Following an afternoon visit to Cambridge we set off.  Our destination was East Anglia, more specifically the coastal town of Southwold.

On the previous weekend with my wife making her way to Birmingham to watch a pre-Wimbledon tennis tournament (and travelling on to Saffron Walden a week later), I was tantalised and severely tempted by photographs as Jennifer Sam and Max relaxed on Southwold’s exquisite beach. 


 











It probably helped that the air temperature was a sweltering 30+ degrees centigrade.


There was only one logical course of action.  After observing that the weather was set fair for the coming weekend, a decision was rapidly made to fly over at the end of the week and meet up with my wife and Jennifer in the tropical south-east.

This turned out to be a wise choice because the pleasing climate allowed us to capitalise on the resort’s outdoor opportunities.   

 
Sandcastles were built, 












we explored the town’s uniquely well-preserved pier replete with all manner of Victorian inspired eccentric amusements













 














and we ate superb fresh fish in waterfront restaurants.























On our second day, I had time to test the waters with a sea swim.  Normally I wouldn't consider swimming in the sea until late August or September but this turned out to be an invigorating personal highlight of our short getaway in Southwold.  The benign water temperature enabled me to splash and thrash about for surprisingly longer than the 60 second dip I had anticipated beforehand.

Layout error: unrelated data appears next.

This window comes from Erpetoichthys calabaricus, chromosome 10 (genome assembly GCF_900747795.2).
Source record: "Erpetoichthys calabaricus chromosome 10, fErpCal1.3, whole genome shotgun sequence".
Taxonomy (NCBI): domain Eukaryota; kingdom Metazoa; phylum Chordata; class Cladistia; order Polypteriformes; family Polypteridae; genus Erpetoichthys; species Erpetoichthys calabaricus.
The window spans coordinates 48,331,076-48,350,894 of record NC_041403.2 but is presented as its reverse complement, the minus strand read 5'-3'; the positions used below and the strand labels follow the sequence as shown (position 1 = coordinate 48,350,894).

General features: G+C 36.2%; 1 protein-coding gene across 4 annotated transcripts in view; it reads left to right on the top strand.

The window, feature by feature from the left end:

We also visited the area’s best known attraction, Adnam’s.  Best known for its beers, this is a company which also also directly retails a diverse range of its own drinks and even kitchenware in very impressive modern premises.  Its ambient outdoor restaurant appealed the most to us.


Having made the decision to visit Suffolk’s east coast at such short notice, finding accommodation for a group of four adults and a toddler took a little more time to arrange.  
In the end, fortunately, we were delighted to find a place to stay about twenty minutes inland[i].  Glamping is the neologism.

Our accommodation for two nights was based on an isolated rural farmstead in the scenic Waveney Valley.  It offered us a genuine Mongolian yurt 


 
together with a conventional annexe (to the main farmhouse) which supplied all of the facilities we needed to be self-catering.
That said, the only meal we prepared was breakfast on both days.